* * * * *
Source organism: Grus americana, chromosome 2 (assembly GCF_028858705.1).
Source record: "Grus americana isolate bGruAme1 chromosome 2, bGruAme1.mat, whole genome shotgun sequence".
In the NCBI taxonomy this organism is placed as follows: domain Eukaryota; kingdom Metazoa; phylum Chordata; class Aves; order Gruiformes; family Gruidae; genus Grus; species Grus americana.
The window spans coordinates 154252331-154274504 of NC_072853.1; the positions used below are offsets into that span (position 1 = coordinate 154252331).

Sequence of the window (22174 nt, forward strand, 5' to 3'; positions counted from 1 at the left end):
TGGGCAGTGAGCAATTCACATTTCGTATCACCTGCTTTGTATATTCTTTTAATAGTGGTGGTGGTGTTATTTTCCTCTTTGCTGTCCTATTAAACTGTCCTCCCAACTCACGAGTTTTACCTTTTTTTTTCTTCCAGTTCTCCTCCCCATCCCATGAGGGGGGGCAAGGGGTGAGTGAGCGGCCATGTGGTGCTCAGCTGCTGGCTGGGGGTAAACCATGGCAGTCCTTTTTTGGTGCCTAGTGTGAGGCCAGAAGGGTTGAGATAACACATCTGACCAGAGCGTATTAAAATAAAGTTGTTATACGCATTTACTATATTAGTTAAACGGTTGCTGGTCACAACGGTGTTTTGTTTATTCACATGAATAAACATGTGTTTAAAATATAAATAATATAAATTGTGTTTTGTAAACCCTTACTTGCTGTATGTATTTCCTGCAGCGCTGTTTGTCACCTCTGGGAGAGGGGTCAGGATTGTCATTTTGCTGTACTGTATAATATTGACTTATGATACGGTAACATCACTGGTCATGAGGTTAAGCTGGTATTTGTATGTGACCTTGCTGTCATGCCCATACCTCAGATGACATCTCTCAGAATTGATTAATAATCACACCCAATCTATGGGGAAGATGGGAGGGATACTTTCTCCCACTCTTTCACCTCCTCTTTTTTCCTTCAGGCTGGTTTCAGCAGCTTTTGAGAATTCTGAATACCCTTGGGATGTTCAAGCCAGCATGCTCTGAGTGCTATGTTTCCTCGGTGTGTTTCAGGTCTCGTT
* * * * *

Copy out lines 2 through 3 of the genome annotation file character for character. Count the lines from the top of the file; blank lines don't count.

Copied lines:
Source record: "Grus americana isolate bGruAme1 chromosome 2, bGruAme1.mat, whole genome shotgun sequence".
In the NCBI taxonomy this organism is placed as follows: domain Eukaryota; kingdom Metazoa; phylum Chordata; class Aves; order Gruiformes; family Gruidae; genus Grus; species Grus americana.